Updated: May 30, 2020
Whatever environment we work in, we should be made to feel empowered at work, so when we arrive dressed for work, we feel confident and ready to tackle the day ahead. But what about our dress code? Why is our dress code so important? and why do so many people get the dress code wrong?
Years ago I interviewed a young architect who arrived at the first stage interview in a long black crushed velvet ballgown with layers upon layers of theatrical tulle gathered around the waistline. As the young lady entered the interview room the tulle from the waist of the ballgown caught on the edge of the interview seat, which was not the most comfortable start to an interview. A ballgown simply does not work in a minimal design environment. It is not practical and it does not represent the clean clear thinking of an architectural designer. Do not judge a book by its cover Easier said than done, another metaphorical phrase meaning, in theory, we think it is difficult to actually do. While we should not prejudge the worth or value of something or someone by its outward appearance alone, we as humans judge naturally, but it is what we do with our judgement is a choice. Okay, so the young lady at the interview dressed very inappropriately for a day time architectural interview. Her ballgown was not practical for an architectural design environment, so putting her outward appearance aside we proceeded with the interview like any other interview. A Lawyer working in a bank will dress slightly differently to a lawyer working in a media company. A director working in an estate agent will dress differently than a director working in a science laboratory. Every working environment is different, which is why there is so much confusion about what to wear for work or in an interview. If you are unsure, have a good think about the environment in which you work. Often a company marketing campaign will set the tone for the office dress code. WWU (work wardrobe update) is one of the most popular personal shopping requests as it is important to feel confident and empowered during a public speech or company presentation. Whether you work in a formal or informal work environment there are just two dress-code rules to empower you at work; Maintain the highest standard of personal presentation: Make an effort to groom. Clean hair, a fresh face, a trimmed beard, clean, ironed clothes, clean shoes and if your working environment allows, clean, fresh make-up. These simple basics show you take pride in your appearance and in your profession. Always dress for business: Your working environment will dictate what you wear for work. It can be confusing as there are mixed dress codes across a lot of formal (corporate) and informal (creative) offices. 1. Corporate companies = Formal business attire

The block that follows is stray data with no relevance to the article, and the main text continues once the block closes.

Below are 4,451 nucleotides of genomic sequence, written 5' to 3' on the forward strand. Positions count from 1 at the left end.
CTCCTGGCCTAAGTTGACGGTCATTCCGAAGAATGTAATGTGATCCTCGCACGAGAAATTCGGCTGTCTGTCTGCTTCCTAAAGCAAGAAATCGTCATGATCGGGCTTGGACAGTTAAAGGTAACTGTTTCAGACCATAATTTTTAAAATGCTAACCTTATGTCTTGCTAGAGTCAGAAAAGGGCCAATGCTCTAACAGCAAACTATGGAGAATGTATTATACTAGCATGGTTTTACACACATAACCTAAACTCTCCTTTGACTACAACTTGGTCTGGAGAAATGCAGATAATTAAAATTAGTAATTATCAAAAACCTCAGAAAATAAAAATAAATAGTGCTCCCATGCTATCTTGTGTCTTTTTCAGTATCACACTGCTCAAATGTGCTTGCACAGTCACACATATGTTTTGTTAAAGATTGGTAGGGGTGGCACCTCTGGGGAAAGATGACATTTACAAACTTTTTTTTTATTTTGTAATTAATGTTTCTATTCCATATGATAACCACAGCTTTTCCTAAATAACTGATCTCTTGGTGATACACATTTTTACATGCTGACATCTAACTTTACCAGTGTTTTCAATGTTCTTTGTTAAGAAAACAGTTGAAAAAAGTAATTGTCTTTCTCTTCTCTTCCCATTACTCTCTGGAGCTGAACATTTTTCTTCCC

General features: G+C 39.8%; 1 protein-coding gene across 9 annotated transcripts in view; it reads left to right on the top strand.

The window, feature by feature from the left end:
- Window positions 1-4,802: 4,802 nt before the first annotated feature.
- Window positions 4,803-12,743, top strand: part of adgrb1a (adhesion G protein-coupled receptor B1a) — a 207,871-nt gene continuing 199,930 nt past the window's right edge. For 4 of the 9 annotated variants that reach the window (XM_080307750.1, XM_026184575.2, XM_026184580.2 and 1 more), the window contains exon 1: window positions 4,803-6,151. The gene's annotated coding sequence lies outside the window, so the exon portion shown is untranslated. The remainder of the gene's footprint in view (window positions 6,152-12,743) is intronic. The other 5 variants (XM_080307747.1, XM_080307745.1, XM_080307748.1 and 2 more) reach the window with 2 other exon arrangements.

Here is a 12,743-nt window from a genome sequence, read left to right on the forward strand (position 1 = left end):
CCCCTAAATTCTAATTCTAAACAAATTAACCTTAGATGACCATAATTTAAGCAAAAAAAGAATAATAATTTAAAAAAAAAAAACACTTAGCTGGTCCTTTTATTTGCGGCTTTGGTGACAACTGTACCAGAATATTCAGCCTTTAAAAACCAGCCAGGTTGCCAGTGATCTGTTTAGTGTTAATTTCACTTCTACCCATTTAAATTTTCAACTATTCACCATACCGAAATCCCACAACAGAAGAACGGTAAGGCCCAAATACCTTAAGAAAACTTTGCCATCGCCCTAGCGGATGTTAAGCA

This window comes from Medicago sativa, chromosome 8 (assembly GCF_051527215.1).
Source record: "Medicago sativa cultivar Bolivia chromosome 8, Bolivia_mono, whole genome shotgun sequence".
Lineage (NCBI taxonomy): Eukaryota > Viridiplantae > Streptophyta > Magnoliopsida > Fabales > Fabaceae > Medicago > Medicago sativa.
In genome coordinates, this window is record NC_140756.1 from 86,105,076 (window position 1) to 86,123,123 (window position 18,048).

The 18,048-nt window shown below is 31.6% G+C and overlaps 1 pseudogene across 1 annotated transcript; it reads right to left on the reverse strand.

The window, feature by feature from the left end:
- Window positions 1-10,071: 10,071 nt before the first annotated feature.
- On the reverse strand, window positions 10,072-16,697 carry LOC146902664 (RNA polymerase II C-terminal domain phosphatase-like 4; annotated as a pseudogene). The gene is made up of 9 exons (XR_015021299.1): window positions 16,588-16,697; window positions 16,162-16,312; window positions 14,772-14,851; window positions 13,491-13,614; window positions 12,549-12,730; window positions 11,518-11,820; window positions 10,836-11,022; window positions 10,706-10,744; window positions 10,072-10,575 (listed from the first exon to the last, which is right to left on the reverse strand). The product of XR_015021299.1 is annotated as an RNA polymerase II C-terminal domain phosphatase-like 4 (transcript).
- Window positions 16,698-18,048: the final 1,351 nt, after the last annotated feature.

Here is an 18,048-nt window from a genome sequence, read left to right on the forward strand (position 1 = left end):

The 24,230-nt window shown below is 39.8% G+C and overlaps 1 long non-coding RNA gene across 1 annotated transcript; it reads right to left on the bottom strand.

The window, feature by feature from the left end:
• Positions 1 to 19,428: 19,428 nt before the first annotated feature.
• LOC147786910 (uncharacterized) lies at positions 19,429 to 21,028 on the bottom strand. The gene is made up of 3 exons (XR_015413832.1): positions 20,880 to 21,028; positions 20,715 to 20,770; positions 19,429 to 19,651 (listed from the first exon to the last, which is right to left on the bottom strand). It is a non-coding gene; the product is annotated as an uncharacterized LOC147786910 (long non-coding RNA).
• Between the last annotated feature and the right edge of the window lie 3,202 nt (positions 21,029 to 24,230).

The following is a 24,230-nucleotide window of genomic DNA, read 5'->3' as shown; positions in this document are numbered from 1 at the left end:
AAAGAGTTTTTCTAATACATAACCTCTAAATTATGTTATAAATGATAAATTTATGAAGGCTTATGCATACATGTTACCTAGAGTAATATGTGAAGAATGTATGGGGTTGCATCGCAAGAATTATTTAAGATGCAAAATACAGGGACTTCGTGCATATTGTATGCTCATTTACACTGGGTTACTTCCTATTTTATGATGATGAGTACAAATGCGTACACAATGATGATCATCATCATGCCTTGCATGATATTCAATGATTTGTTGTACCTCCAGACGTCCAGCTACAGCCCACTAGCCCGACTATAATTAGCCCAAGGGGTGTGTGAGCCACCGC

(Banking | Legal | Teaching | Politics | Public Speaking | Press)
Good quality tailored suits, no-frill blouses, shirts, knee-length skirts, quality shift dresses, crisp tailored shirts, clean un-scuffed shoes, clothing that fits your frame correctly. If you are confident, power-dress in strong bold colours. If you need help and you are bored wearing the same old black trousers and a top then book an appointment with a Personal Shopper.
2. Creative companies = Informal smart/casual
(Design | Media | Marketing | Arts I Music)
Being yourself is usually widely encouraged in a creative company. Although this is why so many people get it wrong. Employees often make the mistake of being too casual in a smart-casual environment. Remember, you still need to iron your clothes and maintain personal presentation. Save cheap ripped jeans and narcissistic slogans T-shirts for outside of the office. Although some ripped jeans might work, it will depend upon how informal your working environment is. Think practically. Avoid short skirts, low tops, see-through tops because it doesn't matter where you work, sexy revealing clothes don't work in a professional formal or informal work environment. What to wear for work in the summer
During the summer months or if you live in a hot climate, dressing for work can be challenging. It is hot and sticky but you do not want to turn up for work looking like you rolled off the beach. Whether you work in an informal or formal working environment, simply find an alternative light-weight fabric, this is all you need to do during the hotter months fo the year.In the UK flip-flops are banned from most formal or informal working environments. Simply because they are deemed a health and safety hazard. It may sound OTT but flip-flops are designed for the beach and no one wants to hear people flip-flopping-the-flip-flop into work. The employees featured in the photograph above have all correctly executed No.2 perfectly. Theyw ork in a informal-smart-casual work place where everyone on the photograph is groomed, looking sharp, clean and keen to be in work. Think practically, identify whether your workplace is formal or informal and confidently wear what makes you feel comfortable and confiden. For more informative insights on shopping, fashion and sustainability subscribe to my blog here.